I think at least once in every adult person’s life, they should put on the suit and in a public location be Santa Claus. You can learn a great deal about the different habits and behaviors of loads of children between the ages of 2 and 7. And you thought you knew them all.
For the last six years, I have played the part of Santa Claus in the annual East Hampton Village parade. This year the parade was on December 7, and I went down Main Street atop my sleigh, waving to the crowd from the Presbyterian Church to the Hook Mill, where I flipped a switch turning on the lights lining the edges of the blades of that windmill.
The highlight of this, for me, anyway, was what came after. I sat on a throne in the center of the customer floor of the Eileen Fisher clothing store on Newtown Lane and had encounters with probably 40 children of this age, one right after the other.
Now, you may have a few kids in your life who are that age and think you know it all, but I can tell you the variety of reactions of these children encountering Santa was amazingly all over the lot.
Invariably, the parents either carried over or walked behind these children to set them down before me to allow them to experience me first hand. There was always, initially, stunned amazement at seeing Santa Claus. Next came either fear and a retreat to grab their parent around the knees or happy acceptance followed by a willingness to continue the encounter.
The fear-and-retreat children were greeted with either an “oh well” acceptance by parents who’d say maybe another time and walk off, or step forward with the kids to help them try to get over the terror. If the fear and terror continued, though, I’m happy to say that nearly all parents took their kid off, although some created disasters and screaming by setting the kid on my lap anyway. Bad idea. Sometimes, and this was even worse, they’d look at me and, in front of their kid, apologize to me for having caused such trouble.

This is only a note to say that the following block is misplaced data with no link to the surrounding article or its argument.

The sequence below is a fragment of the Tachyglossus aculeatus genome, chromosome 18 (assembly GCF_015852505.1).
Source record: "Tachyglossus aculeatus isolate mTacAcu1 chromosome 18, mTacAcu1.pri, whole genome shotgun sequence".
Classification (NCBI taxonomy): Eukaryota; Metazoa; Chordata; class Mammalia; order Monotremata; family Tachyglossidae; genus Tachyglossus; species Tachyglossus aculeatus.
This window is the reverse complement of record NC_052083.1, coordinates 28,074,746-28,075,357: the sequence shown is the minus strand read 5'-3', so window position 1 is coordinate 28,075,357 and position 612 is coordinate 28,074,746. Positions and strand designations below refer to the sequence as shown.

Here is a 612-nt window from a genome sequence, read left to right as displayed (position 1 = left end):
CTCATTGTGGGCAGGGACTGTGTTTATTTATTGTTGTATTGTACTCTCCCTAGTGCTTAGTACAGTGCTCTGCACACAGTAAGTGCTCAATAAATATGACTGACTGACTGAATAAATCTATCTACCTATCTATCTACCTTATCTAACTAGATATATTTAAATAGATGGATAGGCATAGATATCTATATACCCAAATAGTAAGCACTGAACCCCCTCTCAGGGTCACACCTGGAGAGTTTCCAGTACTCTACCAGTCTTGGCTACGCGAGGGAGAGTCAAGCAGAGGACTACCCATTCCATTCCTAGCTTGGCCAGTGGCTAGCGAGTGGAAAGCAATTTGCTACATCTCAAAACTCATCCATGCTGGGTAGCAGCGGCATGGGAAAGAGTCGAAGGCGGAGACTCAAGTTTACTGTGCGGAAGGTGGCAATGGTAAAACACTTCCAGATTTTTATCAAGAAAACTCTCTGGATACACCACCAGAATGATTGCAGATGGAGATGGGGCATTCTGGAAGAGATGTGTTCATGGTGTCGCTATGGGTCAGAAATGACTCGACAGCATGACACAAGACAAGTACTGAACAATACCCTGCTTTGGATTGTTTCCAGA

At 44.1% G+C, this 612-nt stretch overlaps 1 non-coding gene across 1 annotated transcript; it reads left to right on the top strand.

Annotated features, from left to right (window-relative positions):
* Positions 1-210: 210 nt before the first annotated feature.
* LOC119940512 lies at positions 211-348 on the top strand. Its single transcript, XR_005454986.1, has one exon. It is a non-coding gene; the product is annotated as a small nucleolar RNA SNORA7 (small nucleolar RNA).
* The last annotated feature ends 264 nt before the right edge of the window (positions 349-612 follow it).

Between the terror kid and the enthusiastic kid, sometimes I’d get a kid who either overcame or never felt fear, looked to see that his parent wasn’t going away—parent was taking a picture—and then, in response to my asking what they wanted for Christmas, would get up on tiptoe and whisper in my ear. Then I’d repeat it, as if I didn’t hear, loudly so the parent could hear.
Some didn’t have any idea of what they wanted and were stunned to be asked, and still others came having memorized long lists of items they wanted.
As for those who wound up sitting on Santa’s lap, the percentage of kids who chose to do this has declined over the years, probably due to the advent of the increased awareness and protection of personal space our society has recently embraced. But I still get some.
Then, this year, there was this little girl, cute as a button and standing ramrod straight three feet in front of me. She looked me over curiously.
I asked her what her name was and she told me. I asked her how old she was and she said six. Then she became the one who asked the questions.
“Are you really Santa?”
“Yes, I am,” I said.
“You look fake.”
“I’m really him, really Santa.”
“You look like you’re wearing a disguise.”
“I’m not wearing a disguise. This is what I look like. Though sometimes I do wear a disguise to hide who I really am underneath, which is Santa.”
She considered that for a moment, then a great beaming smile appeared on her face, and with that, she leaped up into my lap, put her arms around me and gave me a long, loving hug.
I said, “Oh ho, there you are,” and hugged her back. Then she got down, told me proudly what she wanted, shook my hand and ran off.
I’ve been thinking about this since. Did an invasion of space occur here? I sure was surprised. At least at first. But more to the point, I lied to her. Or I think I lied. She’ll be told in about a year by somebody that there is no Santa Claus, and she will reply oh yes, there is, and I gave him a great big hug.
After that, I don’t know what will happen.